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04-27-2014, 03:37 PM   #16
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I've just bought F-Stop Kenti for my Hasselblad system (planning to replace it with 645Z if I'm lucky) - I can fit on one side Hasselblad 501 with Leaf back, 80mm lens, PME-51 prism finder and lens hood all attached. In the other compartment I have another 2 lenses (50 and 150) and Fuji X-Pro1 with one lens attached. At the back, in the storage for water, I can put 13" MBA, inside iPad and additional gear or books and a raincoat. In the front pocket are batteries, cards and Lee Filters poach. It looks very well built and comes apart from the central divider (to split the camera chamber into two parts), 6 additional dividers which can be arranged as desired. I will test it next week on a few day trip, forecast doesn't look that great with some rain so I will report back on how it felt and how it held over that period of time (should be a bit of hiking and some city strolling).

04-27-2014, 05:13 PM   #17
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I have found a Osprey Farpoint 40 to be ideal. I use a Think Tank belt system for my lenses and I just have a generic padded insert for the camera. Great suspension system and light.

05-04-2014, 05:10 AM   #18
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Location: Skövde, Skaraborg
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9-day field test of Lowepro Flipside 400AW

Hi all!

Thank you for all your suggestions!

I bought the Lowepro Flipside 400AW, and now I've been field testing it in the Chinese mountain areas of HuNan and GuanXi provinces. It was loaded with: 645D, DFA55/2.8, A35/3.5, A120/4 Macro, 645 1.4 RC, K-3, DA20-40Ltd and DA15/4Ltd. Plus all the extra batteries etc. It worked very well, and the integrated rain cover was a great feature. It was easy to carry while hiking in the mountains. I can recommend this backpack!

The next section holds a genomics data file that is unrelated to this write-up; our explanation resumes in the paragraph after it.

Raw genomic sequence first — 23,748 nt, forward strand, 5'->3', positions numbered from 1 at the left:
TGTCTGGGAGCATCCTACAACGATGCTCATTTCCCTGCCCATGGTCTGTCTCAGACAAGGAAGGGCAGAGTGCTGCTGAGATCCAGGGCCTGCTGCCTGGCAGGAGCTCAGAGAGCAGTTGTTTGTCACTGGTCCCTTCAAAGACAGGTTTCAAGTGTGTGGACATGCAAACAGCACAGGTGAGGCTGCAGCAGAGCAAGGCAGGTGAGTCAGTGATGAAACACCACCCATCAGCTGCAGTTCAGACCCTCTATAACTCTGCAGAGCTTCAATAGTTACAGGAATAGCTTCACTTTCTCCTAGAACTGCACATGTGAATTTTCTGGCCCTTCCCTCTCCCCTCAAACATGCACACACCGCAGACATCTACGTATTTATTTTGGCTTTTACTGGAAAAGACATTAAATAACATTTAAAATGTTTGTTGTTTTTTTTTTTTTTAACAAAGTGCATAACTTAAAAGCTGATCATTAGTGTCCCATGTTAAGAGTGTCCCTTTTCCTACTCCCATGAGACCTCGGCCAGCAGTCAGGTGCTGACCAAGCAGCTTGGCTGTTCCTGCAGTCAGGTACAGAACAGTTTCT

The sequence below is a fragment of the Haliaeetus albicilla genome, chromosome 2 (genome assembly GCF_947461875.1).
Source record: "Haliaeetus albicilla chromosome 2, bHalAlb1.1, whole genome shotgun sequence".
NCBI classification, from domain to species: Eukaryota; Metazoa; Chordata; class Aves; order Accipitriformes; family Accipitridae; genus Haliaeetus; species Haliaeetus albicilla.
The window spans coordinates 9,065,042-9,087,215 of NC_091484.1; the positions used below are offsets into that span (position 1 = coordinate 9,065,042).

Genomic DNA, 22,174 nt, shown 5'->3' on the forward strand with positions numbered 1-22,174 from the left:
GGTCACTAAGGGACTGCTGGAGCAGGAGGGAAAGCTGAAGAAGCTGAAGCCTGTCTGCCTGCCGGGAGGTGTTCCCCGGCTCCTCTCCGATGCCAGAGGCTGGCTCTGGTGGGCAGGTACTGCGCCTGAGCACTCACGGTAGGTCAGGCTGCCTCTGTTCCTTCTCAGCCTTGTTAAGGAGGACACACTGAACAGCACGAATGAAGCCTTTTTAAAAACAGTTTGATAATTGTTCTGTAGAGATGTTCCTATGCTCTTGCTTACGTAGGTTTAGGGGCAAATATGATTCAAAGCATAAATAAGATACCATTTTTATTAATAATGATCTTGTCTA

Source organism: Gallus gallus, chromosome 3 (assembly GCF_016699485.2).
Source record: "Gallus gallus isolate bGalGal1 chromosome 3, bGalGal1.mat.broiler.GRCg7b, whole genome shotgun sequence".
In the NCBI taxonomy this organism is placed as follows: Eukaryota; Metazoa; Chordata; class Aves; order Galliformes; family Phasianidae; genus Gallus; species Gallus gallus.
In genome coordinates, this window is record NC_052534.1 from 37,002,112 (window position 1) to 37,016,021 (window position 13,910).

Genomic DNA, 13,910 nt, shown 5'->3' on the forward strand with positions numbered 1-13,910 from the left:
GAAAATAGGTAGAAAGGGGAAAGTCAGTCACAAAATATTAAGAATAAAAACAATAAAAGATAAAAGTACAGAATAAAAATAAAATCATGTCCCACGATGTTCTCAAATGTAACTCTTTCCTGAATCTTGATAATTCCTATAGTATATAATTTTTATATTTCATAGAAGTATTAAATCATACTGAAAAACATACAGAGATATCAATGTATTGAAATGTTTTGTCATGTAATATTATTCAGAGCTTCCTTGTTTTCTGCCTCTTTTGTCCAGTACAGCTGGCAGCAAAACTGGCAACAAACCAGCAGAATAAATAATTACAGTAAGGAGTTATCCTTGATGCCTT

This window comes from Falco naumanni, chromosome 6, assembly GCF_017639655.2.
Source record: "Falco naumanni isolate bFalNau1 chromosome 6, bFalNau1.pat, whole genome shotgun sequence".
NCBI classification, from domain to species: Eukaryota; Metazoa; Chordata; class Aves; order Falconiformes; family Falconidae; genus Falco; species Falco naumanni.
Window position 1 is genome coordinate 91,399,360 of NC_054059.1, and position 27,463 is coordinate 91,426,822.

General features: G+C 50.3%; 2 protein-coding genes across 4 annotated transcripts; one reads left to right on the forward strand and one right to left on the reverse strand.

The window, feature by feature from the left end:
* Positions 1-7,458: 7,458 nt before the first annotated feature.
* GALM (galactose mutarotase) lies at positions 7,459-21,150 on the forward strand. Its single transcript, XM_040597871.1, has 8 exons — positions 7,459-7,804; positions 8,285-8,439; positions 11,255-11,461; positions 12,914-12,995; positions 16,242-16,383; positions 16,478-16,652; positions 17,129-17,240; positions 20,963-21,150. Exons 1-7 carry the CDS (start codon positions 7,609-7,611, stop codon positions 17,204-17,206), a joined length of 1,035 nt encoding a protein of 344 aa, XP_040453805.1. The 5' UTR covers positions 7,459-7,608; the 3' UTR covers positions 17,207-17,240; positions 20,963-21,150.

05-05-2014, 08:30 AM   #19
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Join Date: Nov 2013
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I have a Lowepro 400 and 600 which have been very useful; for lighter weight more compact scenarios, a Booq Python pack, which is nominally designed for DSLR's but works fine for the 645 and my main lenses.

05-06-2014, 04:33 AM   #20
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QuoteOriginally posted by hexx Quote
I've just bought F-Stop Kenti for my Hasselblad system (planning to replace it with 645Z if I'm lucky) - I can fit on one side Hasselblad 501 with Leaf back, 80mm lens, PME-51 prism finder and lens hood all attached. In the other compartment I have another 2 lenses (50 and 150) and Fuji X-Pro1 with one lens attached. At the back, in the storage for water, I can put 13" MBA, inside iPad and additional gear or books and a raincoat. In the front pocket are batteries, cards and Lee Filters poach. It looks very well built and comes apart from the central divider (to split the camera chamber into two parts), 6 additional dividers which can be arranged as desired. I will test it next week on a few day trip, forecast doesn't look that great with some rain so I will report back on how it felt and how it held over that period of time (should be a bit of hiking and some city strolling).
Update after the trip:

Bag: F-Stop Gear Kenti
Loaded with:
Left compartment: Hasselblad 501 + Leaf Aptus 75S + PME51 (prism finder) + Hasselblad 50/4 Fle lens + hood
Right compartment: Hasselblad 150/4 lens, Fuji X-Pro1 + 18/2 lens with hood, Sigma DP2 Merrill
Top: small camera bag (Rapid SnapR for Sigma), Mamiya 6MF + 50/4 lens, jumper, book
Back: 13" MacBook Air
Front: batteries, memory cards, Lee Filters 3-filter pouch, few rolls of 120 film, lens pen and other bits
Side: attached tripod

I've done city walking and 3 hour hike with all that gear loaded. The backpack is very comfortable and can be easily adjusted to one's needs. The straps, belt strap and back are all very well padded. It survived light rain and protected gear well from shocks and one nasty hit (it fell from the table on the floor).
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